|Lilies by Robert Mann|
The inmates I work with at the state penitentiary have very few choices. The young guys complain about being told what to do or being treated inconsiderately or losing privileges while the old timers just smile. They know those things carry no weight. They've taught me that one basic choice no one can take is their ability to choose happiness.
They know that happiness isn't a result of doing what you want or receiving what you request or being in control. Happiness is a response to life. It doesn't matter what the day's events may be, you can always choose happiness.
In that sense happiness isn't a feeling but a life stance. Happiness doesn't result from an occurrence over which we have no influence or even after a self-defined 'victory.'
* Happiness is a way of being.
* Happiness is saying 'Yes" to life and 'Thank you' and 'I accept everything.'
* Happiness is releasing resistance and overlooking our petty willfulness and choosing to be open-hearted.
* Happiness is living as large as we can and saying, 'I'm so lucky to participate in this experience!'
* Happiness doesn't depend on feeling good or on things going right.
We choose happiness because it's the wisest and most life affirming choice we can make for ourselves, not because it's logical.
Have you ever said, "If only I had more money or a great career or a super lover or (fill in the blank), then I'd be happy"? It actually works the other way around. When you are happy, then you receive gifts from the world.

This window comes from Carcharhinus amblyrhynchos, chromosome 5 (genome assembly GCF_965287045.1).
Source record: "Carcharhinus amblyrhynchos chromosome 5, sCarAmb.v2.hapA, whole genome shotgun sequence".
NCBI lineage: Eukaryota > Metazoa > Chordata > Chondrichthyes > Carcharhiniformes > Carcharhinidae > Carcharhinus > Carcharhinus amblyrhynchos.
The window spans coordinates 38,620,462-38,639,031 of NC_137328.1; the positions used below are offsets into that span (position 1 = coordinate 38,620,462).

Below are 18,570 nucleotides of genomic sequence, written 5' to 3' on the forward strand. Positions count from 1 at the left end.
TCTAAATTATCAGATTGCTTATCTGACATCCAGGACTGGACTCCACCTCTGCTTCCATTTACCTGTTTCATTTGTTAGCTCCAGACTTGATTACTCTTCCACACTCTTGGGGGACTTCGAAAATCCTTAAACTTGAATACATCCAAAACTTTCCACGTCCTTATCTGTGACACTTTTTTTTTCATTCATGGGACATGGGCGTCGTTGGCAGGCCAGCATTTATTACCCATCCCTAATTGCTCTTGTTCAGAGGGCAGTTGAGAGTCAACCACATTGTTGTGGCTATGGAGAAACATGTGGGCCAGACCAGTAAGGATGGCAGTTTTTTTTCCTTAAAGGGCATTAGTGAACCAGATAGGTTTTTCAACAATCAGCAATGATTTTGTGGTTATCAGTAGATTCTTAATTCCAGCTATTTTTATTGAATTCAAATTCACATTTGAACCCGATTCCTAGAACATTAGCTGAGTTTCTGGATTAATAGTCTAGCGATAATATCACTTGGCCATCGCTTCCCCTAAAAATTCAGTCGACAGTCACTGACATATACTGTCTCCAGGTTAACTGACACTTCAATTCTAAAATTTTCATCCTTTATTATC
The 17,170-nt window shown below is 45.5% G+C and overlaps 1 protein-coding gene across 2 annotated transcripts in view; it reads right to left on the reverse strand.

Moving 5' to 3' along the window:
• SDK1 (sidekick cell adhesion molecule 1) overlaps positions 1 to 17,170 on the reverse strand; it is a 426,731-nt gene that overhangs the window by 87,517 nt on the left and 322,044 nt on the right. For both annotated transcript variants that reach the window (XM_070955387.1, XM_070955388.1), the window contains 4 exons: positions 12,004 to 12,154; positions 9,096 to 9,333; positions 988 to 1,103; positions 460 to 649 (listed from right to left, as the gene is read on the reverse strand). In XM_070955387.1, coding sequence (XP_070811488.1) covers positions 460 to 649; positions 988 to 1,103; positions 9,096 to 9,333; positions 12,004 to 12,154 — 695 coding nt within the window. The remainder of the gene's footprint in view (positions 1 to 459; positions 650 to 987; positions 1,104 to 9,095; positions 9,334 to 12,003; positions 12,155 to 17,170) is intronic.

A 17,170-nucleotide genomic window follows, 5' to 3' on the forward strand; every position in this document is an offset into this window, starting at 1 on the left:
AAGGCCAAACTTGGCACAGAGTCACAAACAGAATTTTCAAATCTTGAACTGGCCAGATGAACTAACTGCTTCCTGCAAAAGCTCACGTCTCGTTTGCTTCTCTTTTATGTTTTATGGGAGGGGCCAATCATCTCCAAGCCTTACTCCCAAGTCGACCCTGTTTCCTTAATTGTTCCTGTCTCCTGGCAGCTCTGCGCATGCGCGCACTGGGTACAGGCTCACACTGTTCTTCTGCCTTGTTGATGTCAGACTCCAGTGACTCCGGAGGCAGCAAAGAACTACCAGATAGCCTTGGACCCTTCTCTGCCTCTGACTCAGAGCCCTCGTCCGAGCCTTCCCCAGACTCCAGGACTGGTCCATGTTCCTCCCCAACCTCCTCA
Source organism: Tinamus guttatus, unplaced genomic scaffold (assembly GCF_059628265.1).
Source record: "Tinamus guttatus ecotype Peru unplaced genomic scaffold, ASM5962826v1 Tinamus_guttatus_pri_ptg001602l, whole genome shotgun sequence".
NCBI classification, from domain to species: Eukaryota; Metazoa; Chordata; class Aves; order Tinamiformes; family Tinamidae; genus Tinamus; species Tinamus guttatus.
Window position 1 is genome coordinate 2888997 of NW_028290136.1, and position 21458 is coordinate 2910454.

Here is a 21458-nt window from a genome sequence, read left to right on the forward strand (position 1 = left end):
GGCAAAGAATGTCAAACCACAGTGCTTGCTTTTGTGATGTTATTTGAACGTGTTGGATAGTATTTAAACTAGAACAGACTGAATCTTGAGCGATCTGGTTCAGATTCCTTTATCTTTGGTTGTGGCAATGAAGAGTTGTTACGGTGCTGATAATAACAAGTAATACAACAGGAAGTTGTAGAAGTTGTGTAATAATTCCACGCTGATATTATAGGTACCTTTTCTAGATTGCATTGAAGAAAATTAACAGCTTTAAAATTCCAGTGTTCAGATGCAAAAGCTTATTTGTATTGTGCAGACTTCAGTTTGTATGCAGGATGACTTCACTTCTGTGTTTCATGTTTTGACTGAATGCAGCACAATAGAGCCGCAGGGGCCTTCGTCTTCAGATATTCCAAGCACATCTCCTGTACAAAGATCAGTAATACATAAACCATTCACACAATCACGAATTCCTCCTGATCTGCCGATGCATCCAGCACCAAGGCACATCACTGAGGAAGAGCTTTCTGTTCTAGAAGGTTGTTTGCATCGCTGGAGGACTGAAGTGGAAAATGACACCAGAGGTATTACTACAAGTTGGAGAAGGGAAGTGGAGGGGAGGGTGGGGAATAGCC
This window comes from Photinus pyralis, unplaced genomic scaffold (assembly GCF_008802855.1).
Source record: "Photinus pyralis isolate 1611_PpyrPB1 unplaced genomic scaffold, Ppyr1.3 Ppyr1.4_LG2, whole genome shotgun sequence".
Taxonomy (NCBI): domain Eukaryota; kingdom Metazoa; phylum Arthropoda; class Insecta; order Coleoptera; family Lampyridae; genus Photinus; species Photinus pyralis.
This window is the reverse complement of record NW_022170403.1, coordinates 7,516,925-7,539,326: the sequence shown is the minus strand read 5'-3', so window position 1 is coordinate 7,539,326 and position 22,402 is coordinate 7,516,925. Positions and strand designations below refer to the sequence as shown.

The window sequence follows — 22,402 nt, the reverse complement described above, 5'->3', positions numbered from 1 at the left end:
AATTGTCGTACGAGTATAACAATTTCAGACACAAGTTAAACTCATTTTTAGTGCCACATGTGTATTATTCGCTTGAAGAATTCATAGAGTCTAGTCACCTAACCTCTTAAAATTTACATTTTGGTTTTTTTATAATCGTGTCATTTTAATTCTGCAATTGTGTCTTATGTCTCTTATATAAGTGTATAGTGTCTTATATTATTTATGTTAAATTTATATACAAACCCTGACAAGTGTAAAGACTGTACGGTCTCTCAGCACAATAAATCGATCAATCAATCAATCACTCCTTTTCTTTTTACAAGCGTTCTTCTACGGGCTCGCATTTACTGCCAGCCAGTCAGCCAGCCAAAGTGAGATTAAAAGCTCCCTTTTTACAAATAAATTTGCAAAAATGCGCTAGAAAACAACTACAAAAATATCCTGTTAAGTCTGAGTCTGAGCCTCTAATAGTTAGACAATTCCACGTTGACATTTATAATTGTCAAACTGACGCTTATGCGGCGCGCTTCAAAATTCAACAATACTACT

You bless life and life blesses you. But by then you will also realize that experiencing the magic and mystery of each moment is a greater gift than anything our minds concoct. Choosing happiness is choosing aliveness this moment, no matter how it feels. Funny, isn't it, that we work so hard to be happy when the opposite-surrender--is what's required?
The act of choosing happiness is a lesson in surrender and trust. A deep peace ensues and we know that by aligning with Life, we become more ourselves. It is proclaiming YES to life, not trying to manipulate or control. Happiness this way isn't fleeting. Since it doesn't depend on anything happening or not happening, just on our affirmation that we choose happiness, we're not in danger of losing it. We're completely 'in control.'
Trying to control our surroundings in order to feel happy is a doomed effort. Maybe that's why the inmates learn this lesson faster than the rest of us. Since they have no control and no hope of control, their choice is clear. The rest of us can learn from them.
Carlson, R. and Carlson, K. Dont't Sweat the Small Stuff. New Your, Hyperion, 1999
About the Author:
Ruth Cherry, Ph.D. is a clinical psychologist in private practice in San Luis Obispo, CA. Her specialty is midlife when psychological and spiritual dynamics merge. Dr. Cherry leads guided meditation groups weekly both for the public and for inmates in a state penitentiary. Originally published 12/16/08